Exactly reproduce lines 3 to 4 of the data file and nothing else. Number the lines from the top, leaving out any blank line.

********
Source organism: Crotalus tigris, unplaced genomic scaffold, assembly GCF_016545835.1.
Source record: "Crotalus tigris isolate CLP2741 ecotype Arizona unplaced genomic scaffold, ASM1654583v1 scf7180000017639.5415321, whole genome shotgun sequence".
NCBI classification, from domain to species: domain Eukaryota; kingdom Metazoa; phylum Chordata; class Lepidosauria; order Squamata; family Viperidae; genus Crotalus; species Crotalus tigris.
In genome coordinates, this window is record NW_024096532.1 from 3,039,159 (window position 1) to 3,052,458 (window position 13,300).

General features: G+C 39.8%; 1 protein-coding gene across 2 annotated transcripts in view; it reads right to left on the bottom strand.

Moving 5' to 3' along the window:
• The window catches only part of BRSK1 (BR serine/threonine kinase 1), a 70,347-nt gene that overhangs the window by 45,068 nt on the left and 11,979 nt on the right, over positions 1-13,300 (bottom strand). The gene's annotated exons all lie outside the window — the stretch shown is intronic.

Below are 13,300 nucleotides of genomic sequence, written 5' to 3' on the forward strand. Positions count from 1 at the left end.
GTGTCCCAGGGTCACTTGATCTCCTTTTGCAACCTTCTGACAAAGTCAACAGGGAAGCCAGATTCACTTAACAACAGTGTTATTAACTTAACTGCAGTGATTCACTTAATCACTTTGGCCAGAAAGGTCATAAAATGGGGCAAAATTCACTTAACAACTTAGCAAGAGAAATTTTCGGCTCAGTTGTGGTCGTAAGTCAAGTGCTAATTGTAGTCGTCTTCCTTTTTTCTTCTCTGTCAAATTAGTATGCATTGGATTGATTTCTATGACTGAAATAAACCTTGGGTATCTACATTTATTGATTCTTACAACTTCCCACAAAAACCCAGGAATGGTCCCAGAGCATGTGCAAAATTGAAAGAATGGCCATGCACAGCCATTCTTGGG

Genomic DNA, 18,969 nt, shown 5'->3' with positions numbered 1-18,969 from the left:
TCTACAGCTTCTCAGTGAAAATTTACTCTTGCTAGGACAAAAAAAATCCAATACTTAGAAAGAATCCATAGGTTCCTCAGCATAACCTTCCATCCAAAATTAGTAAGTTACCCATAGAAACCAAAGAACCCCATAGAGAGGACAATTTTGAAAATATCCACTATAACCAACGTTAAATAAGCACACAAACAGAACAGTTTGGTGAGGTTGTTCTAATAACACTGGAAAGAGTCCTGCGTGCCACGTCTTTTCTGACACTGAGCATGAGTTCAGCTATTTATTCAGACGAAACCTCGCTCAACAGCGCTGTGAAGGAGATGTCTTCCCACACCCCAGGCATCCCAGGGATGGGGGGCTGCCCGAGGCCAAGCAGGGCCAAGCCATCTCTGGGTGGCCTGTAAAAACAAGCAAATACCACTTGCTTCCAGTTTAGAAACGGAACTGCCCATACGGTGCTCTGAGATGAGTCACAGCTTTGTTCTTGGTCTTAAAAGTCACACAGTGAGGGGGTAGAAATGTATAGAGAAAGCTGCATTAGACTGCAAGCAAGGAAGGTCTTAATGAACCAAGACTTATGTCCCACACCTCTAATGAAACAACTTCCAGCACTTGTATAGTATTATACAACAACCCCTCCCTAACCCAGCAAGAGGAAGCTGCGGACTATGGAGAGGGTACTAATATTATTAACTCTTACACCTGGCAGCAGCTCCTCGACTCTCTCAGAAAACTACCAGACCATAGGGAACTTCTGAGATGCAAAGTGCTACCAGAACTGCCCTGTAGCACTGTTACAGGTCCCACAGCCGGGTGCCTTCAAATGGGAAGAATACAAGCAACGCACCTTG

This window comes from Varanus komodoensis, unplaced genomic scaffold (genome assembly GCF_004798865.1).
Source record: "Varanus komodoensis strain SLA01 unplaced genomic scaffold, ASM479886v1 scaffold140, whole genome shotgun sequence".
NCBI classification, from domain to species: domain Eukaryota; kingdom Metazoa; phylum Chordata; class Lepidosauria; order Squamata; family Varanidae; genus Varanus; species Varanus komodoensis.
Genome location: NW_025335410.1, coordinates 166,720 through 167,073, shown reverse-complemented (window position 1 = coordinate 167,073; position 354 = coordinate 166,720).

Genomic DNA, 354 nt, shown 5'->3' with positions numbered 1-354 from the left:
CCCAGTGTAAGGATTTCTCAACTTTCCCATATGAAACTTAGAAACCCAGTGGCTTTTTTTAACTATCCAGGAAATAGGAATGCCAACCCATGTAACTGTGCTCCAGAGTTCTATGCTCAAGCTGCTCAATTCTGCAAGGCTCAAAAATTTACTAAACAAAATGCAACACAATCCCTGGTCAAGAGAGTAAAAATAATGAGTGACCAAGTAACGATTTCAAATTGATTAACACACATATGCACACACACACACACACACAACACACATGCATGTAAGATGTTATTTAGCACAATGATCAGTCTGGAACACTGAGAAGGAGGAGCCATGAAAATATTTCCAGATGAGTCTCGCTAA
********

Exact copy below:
NCBI classification, from domain to species: domain Eukaryota; kingdom Metazoa; phylum Chordata; class Lepidosauria; order Squamata; family Viperidae; genus Crotalus; species Crotalus tigris.
In genome coordinates, this window is record NW_024096532.1 from 3,039,159 (window position 1) to 3,052,458 (window position 13,300).